The body was taken back to the house by car. The family would then set about the necessary funeral arrangements. The wreaths would arrive. These were large devices made, I think, of plastic beads. In the old days some more precious bead must have been used. These would be kept by the family through the official period of mourning. Quite expensive they would then be returned to the makers in exchange for cash. This appeared to be a discreet and indirect way of giving the bereaved (widow?) a sum of money. The doorway to the house would be surrounded by embroidered black cloth. I would wear a black armband and tie throughout this period.
The Buddhist priests would arrive and set up a continuous chanting accompanied by gongs and the burning of incense.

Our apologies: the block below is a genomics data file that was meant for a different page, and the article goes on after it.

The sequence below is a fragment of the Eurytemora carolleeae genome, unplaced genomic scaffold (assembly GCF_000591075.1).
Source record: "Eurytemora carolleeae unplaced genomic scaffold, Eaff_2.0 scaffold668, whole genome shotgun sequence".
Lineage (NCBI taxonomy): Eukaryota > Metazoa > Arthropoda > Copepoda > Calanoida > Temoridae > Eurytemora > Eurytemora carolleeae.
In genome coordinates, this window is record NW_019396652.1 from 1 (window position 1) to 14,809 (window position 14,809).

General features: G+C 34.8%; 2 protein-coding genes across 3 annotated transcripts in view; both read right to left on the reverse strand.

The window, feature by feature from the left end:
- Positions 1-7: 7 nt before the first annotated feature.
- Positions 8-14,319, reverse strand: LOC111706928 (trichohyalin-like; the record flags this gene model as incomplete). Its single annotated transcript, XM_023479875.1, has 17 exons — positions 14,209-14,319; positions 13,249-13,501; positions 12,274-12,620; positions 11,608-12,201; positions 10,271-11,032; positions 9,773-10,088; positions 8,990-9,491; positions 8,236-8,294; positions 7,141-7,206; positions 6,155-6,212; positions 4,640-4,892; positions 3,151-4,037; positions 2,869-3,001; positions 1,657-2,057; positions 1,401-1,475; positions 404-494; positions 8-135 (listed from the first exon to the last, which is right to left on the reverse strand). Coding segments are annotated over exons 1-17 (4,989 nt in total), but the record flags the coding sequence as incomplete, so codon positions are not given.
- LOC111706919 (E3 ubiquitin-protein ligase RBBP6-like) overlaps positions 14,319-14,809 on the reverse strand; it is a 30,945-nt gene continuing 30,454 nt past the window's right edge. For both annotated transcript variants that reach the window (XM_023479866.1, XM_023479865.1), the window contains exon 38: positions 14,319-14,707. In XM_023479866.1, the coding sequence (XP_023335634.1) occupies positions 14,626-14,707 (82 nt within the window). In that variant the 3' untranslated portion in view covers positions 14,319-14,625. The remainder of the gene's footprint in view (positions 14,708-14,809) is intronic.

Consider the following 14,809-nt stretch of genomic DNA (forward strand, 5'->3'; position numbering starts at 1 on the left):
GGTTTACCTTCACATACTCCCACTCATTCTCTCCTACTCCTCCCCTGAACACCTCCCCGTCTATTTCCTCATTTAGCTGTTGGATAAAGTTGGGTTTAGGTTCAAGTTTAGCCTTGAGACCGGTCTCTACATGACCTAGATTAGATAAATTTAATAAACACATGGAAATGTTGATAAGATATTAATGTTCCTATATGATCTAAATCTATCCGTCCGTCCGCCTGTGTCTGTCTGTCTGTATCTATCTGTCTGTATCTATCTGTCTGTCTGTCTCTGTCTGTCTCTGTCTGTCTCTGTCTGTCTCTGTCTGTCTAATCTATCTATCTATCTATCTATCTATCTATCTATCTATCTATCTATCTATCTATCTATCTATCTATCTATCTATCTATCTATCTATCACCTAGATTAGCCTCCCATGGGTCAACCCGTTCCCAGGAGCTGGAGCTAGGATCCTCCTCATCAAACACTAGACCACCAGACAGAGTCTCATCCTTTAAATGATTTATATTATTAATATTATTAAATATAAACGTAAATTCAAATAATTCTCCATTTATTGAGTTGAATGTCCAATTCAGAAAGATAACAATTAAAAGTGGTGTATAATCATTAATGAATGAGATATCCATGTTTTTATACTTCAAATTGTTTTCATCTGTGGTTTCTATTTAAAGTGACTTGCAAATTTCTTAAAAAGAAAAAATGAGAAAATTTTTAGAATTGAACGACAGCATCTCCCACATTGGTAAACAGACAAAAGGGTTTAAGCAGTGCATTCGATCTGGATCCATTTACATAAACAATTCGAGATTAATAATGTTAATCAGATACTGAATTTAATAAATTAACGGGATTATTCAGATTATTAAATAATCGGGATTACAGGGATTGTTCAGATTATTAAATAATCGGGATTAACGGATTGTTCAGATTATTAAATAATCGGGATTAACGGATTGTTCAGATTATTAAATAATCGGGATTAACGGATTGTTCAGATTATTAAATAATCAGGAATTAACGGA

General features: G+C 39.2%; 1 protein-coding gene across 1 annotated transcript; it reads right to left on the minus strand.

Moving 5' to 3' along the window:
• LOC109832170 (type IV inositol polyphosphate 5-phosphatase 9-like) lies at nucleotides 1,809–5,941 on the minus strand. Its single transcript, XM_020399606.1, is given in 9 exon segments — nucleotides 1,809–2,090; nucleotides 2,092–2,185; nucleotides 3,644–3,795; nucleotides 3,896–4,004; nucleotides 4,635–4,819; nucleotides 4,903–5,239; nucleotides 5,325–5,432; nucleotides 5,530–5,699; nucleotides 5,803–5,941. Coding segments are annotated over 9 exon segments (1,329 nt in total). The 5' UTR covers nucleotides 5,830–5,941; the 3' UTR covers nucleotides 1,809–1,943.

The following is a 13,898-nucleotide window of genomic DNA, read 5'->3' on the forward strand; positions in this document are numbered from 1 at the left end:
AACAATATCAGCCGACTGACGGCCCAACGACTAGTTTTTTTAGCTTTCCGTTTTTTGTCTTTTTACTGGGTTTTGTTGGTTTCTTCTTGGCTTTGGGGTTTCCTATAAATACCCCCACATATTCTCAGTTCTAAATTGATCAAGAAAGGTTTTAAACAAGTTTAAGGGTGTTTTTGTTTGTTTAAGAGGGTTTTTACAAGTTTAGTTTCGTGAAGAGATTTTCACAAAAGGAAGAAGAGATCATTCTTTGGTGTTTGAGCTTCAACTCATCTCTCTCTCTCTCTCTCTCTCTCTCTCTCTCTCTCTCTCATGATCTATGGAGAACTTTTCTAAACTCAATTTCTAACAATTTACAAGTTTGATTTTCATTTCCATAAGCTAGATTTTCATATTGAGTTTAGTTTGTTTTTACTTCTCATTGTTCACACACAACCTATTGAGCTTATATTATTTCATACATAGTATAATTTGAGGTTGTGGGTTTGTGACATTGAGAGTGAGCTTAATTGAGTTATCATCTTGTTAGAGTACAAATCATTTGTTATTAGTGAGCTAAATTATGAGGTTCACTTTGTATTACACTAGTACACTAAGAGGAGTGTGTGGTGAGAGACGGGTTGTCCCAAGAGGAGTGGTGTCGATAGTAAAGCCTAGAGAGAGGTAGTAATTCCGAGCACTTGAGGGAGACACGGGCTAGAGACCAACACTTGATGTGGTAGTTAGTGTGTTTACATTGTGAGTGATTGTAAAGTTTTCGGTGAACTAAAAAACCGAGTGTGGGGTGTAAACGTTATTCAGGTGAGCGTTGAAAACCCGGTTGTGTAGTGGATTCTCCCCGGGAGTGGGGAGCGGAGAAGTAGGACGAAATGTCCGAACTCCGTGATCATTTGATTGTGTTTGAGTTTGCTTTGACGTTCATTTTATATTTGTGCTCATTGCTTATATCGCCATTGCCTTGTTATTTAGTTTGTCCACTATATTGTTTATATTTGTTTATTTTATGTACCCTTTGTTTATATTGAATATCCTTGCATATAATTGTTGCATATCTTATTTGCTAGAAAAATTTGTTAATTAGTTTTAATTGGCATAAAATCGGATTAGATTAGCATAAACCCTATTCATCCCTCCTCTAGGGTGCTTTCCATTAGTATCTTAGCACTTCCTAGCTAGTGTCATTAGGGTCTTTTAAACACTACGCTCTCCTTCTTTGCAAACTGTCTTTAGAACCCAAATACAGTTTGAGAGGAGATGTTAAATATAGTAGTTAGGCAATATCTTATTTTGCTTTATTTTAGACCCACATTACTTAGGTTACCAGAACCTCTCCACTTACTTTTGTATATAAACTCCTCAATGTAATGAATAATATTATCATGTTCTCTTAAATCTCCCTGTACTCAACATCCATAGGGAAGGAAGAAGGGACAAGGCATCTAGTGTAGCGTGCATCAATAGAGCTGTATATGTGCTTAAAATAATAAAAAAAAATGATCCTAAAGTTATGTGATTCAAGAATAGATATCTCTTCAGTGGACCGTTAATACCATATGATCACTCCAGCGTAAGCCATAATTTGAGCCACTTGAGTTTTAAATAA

As he had been a member of the landed upper class in his youth, indeed had been a hunting companion of the Emperor Bao Dai, there were some visitors of note. Not as many as might be expected as the years and wars had taken their toll. Not to mention the political intrigues, coup d'états etc.
I forget exactly how long this went on, perhaps three days, perhaps less, after forty years it is difficult to remember. In any case time didn't count. Ordinary life for the family came to a halt.
And then in a final ceremony the body was washed, prepared for the coffin and finally laid inside it. All the familly, children included, were present. The toddlers and youngest were well behaved, showed the correct emotions but were otherwise unperturbed by it all. Perhaps entranced by all the ceremony.